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Character  &  Context

The Science of Who We Are and How We Relate
Editors: Mark Leary, Shira Gabriel, Brett Pelham
by Andrew Luttrell
Opinions that are based on moral principles can be very difficult to change, unless persuasive messages make a moral argument.

by Rachel Baumsteiger
little Wooden men holding hands in grass
New research suggests that it may be easier to create long lasting patterns of helping others than many people assume.

by Sarah S. M. Townsend and Nicole M. Stephens
A brief intervention that teaches students about difference can close the social class achievement gap.

by Olga Stavrova and Michail Kokkoris
Photo of woman on mountaintop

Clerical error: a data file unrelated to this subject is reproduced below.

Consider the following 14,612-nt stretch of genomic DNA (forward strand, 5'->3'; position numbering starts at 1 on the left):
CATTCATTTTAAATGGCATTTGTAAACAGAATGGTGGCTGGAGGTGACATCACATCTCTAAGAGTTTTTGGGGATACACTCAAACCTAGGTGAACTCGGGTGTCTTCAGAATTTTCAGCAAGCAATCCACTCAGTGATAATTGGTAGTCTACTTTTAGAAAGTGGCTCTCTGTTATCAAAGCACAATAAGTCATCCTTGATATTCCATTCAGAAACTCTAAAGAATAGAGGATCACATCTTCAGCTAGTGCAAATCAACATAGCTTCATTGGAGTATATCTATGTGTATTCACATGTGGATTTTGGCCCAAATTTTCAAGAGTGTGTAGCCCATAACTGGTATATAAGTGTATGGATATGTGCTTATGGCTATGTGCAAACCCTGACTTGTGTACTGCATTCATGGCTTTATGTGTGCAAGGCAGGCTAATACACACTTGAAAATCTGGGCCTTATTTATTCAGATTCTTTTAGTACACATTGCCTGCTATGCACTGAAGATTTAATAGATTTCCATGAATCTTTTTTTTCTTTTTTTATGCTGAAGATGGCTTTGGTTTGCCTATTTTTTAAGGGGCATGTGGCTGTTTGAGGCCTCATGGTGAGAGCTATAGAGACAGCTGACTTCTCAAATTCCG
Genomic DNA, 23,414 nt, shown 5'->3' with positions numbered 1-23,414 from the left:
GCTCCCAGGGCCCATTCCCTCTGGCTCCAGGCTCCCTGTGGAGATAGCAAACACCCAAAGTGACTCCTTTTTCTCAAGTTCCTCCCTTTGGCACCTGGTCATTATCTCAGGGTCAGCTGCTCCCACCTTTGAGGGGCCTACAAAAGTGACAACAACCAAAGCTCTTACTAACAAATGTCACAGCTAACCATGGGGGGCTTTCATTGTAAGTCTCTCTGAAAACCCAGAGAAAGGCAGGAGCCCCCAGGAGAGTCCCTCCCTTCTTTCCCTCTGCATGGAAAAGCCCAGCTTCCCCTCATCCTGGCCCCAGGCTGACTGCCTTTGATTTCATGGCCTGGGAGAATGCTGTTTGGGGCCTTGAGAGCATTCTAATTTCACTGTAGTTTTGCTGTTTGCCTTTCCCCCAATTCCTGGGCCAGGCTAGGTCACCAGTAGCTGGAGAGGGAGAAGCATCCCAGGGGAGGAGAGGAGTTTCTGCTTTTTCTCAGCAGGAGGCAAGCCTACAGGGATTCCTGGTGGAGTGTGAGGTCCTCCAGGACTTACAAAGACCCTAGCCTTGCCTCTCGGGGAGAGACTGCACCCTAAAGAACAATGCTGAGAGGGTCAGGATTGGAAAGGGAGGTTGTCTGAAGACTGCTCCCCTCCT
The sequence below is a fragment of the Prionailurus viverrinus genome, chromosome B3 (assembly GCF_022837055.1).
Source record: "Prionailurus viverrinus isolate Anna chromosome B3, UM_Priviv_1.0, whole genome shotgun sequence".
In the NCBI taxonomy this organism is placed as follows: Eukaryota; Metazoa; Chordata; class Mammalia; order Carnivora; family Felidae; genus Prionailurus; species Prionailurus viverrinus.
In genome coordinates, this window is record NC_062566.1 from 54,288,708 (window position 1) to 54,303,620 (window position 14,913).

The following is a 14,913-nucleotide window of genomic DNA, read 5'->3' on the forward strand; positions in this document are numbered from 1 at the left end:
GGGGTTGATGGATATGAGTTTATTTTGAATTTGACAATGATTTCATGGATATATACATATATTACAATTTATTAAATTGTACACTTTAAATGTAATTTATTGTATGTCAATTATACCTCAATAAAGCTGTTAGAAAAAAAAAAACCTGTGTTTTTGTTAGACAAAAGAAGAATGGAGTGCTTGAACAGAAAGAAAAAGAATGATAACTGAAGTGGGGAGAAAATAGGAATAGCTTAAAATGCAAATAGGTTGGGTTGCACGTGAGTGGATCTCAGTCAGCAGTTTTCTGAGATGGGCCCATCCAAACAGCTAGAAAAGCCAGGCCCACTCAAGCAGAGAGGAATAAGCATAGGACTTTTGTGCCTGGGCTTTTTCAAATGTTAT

Having self-control not only promotes physical health and life satisfaction, it can foster a sense of meaning in life.

by Abigail Marsh
Helping hand extended for man drowning in ocean.
A big clue to how helpful you are may be found in an ancient mammalian brain area known as the amygdala.

About our Blog

Why is this blog called Character & Context?

Everything that people think, feel, and do is affected by some combination of their personal characteristics and features of the social context they are in at the time. Character & Context explores the latest insights about human behavior from research in personality and social psychology, the scientific field that studies the causes of everyday behaviors.  

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